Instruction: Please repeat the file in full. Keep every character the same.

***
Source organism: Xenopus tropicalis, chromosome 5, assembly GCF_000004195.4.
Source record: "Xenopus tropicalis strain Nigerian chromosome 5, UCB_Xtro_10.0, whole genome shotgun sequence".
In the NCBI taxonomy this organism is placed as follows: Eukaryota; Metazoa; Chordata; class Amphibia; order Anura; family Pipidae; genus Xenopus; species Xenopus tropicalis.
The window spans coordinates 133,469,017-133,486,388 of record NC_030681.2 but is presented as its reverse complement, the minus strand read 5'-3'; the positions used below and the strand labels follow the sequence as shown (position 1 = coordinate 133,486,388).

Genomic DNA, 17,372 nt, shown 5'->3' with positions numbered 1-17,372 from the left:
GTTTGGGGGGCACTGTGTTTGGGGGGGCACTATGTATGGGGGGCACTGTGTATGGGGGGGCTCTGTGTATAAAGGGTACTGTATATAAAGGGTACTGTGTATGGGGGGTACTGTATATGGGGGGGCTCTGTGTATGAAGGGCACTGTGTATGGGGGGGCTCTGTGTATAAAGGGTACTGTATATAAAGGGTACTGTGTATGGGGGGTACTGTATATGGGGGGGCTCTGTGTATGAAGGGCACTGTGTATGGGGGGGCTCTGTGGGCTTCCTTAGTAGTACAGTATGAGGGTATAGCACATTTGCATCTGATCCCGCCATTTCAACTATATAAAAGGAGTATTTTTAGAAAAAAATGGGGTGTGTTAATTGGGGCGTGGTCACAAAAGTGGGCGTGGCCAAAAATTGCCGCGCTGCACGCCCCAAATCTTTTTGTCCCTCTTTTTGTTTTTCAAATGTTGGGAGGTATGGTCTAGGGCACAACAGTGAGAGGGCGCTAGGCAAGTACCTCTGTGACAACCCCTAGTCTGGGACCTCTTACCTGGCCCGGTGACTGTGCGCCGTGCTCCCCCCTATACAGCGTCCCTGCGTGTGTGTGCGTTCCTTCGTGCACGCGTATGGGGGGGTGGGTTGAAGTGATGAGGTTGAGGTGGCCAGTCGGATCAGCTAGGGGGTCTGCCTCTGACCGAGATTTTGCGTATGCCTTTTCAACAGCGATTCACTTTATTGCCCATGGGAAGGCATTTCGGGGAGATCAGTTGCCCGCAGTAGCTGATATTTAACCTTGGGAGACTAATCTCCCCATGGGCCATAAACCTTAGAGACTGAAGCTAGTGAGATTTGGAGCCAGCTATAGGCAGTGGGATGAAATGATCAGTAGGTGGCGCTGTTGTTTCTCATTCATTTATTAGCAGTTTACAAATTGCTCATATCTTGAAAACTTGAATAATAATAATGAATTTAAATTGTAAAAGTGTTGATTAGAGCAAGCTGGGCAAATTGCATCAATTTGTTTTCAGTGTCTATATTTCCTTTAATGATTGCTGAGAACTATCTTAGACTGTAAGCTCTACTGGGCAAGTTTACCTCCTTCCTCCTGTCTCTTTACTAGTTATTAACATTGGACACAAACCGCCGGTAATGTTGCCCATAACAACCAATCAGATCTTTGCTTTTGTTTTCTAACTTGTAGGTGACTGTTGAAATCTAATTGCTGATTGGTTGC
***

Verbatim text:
Source organism: Xenopus tropicalis, chromosome 5, assembly GCF_000004195.4.
Source record: "Xenopus tropicalis strain Nigerian chromosome 5, UCB_Xtro_10.0, whole genome shotgun sequence".
In the NCBI taxonomy this organism is placed as follows: Eukaryota; Metazoa; Chordata; class Amphibia; order Anura; family Pipidae; genus Xenopus; species Xenopus tropicalis.
The window spans coordinates 133,469,017-133,486,388 of record NC_030681.2 but is presented as its reverse complement, the minus strand read 5'-3'; the positions used below and the strand labels follow the sequence as shown (position 1 = coordinate 133,486,388).

Genomic DNA, 17,372 nt, shown 5'->3' with positions numbered 1-17,372 from the left:
GTTTGGGGGGCACTGTGTTTGGGGGGGCACTATGTATGGGGGGCACTGTGTATGGGGGGGCTCTGTGTATAAAGGGTACTGTATATAAAGGGTACTGTGTATGGGGGGTACTGTATATGGGGGGGCTCTGTGTATGAAGGGCACTGTGTATGGGGGGGCTCTGTGTATAAAGGGTACTGTATATAAAGGGTACTGTGTATGGGGGGTACTGTATATGGGGGGGCTCTGTGTATGAAGGGCACTGTGTATGGGGGGGCTCTGTGGGCTTCCTTAGTAGTACAGTATGAGGGTATAGCACATTTGCATCTGATCCCGCCATTTCAACTATATAAAAGGAGTATTTTTAGAAAAAAATGGGGTGTGTTAATTGGGGCGTGGTCACAAAAGTGGGCGTGGCCAAAAATTGCCGCGCTGCACGCCCCAAATCTTTTTGTCCCTCTTTTTGTTTTTCAAATGTTGGGAGGTATGGTCTAGGGCACAACAGTGAGAGGGCGCTAGGCAAGTACCTCTGTGACAACCCCTAGTCTGGGACCTCTTACCTGGCCCGGTGACTGTGCGCCGTGCTCCCCCCTATACAGCGTCCCTGCGTGTGTGTGCGTTCCTTCGTGCACGCGTATGGGGGGGTGGGTTGAAGTGATGAGGTTGAGGTGGCCAGTCGGATCAGCTAGGGGGTCTGCCTCTGACCGAGATTTTGCGTATGCCTTTTCAACAGCGATTCACTTTATTGCCCATGGGAAGGCATTTCGGGGAGATCAGTTGCCCGCAGTAGCTGATATTTAACCTTGGGAGACTAATCTCCCCATGGGCCATAAACCTTAGAGACTGAAGCTAGTGAGATTTGGAGCCAGCTATAGGCAGTGGGATGAAATGATCAGTAGGTGGCGCTGTTGTTTCTCATTCATTTATTAGCAGTTTACAAATTGCTCATATCTTGAAAACTTGAATAATAATAATGAATTTAAATTGTAAAAGTGTTGATTAGAGCAAGCTGGGCAAATTGCATCAATTTGTTTTCAGTGTCTATATTTCCTTTAATGATTGCTGAGAACTATCTTAGACTGTAAGCTCTACTGGGCAAGTTTACCTCCTTCCTCCTGTCTCTTTACTAGTTATTAACATTGGACACAAACCGCCGGTAATGTTGCCCATAACAACCAATCAGATCTTTGCTTTTGTTTTCTAACTTGTAGGTGACTGTTGAAATCTAATTGCTGATTGGTTGC